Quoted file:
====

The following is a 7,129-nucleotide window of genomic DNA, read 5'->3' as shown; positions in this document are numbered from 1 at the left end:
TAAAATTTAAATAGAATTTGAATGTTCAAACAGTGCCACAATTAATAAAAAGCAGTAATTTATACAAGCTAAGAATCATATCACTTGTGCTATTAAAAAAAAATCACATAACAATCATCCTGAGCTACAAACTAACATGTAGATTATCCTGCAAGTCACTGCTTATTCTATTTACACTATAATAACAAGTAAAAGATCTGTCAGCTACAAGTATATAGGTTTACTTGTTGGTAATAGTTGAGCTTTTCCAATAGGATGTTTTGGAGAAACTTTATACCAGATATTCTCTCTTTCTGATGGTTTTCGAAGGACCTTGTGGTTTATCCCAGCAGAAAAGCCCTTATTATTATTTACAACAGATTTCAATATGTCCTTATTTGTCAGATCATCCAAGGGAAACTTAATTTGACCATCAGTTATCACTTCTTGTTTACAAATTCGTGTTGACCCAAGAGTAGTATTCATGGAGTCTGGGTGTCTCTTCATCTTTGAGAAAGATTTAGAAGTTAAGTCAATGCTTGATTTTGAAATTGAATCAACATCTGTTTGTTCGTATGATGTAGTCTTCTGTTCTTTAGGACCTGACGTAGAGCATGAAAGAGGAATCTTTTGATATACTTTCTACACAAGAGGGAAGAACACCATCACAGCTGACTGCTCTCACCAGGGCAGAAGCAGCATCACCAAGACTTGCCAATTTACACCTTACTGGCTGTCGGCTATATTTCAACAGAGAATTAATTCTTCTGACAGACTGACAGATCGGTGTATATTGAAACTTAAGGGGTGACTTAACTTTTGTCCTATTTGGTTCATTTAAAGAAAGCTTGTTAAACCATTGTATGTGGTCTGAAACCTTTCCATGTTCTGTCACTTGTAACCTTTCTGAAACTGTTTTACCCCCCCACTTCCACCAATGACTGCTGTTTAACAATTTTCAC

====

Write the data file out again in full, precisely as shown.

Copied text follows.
The following is a 7,129-nucleotide window of genomic DNA, read 5'->3' as shown; positions in this document are numbered from 1 at the left end:
TAAAATTTAAATAGAATTTGAATGTTCAAACAGTGCCACAATTAATAAAAAGCAGTAATTTATACAAGCTAAGAATCATATCACTTGTGCTATTAAAAAAAAATCACATAACAATCATCCTGAGCTACAAACTAACATGTAGATTATCCTGCAAGTCACTGCTTATTCTATTTACACTATAATAACAAGTAAAAGATCTGTCAGCTACAAGTATATAGGTTTACTTGTTGGTAATAGTTGAGCTTTTCCAATAGGATGTTTTGGAGAAACTTTATACCAGATATTCTCTCTTTCTGATGGTTTTCGAAGGACCTTGTGGTTTATCCCAGCAGAAAAGCCCTTATTATTATTTACAACAGATTTCAATATGTCCTTATTTGTCAGATCATCCAAGGGAAACTTAATTTGACCATCAGTTATCACTTCTTGTTTACAAATTCGTGTTGACCCAAGAGTAGTATTCATGGAGTCTGGGTGTCTCTTCATCTTTGAGAAAGATTTAGAAGTTAAGTCAATGCTTGATTTTGAAATTGAATCAACATCTGTTTGTTCGTATGATGTAGTCTTCTGTTCTTTAGGACCTGACGTAGAGCATGAAAGAGGAATCTTTTGATATACTTTCTACACAAGAGGGAAGAACACCATCACAGCTGACTGCTCTCACCAGGGCAGAAGCAGCATCACCAAGACTTGCCAATTTACACCTTACTGGCTGTCGGCTATATTTCAACAGAGAATTAATTCTTCTGACAGACTGACAGATCGGTGTATATTGAAACTTAAGGGGTGACTTAACTTTTGTCCTATTTGGTTCATTTAAAGAAAGCTTGTTAAACCATTGTATGTGGTCTGAAACCTTTCCATGTTCTGTCACTTGTAACCTTTCTGAAACTGTTTTACCCCCCCACTTCCACCAATGACTGCTGTTTAACAATTTTCAC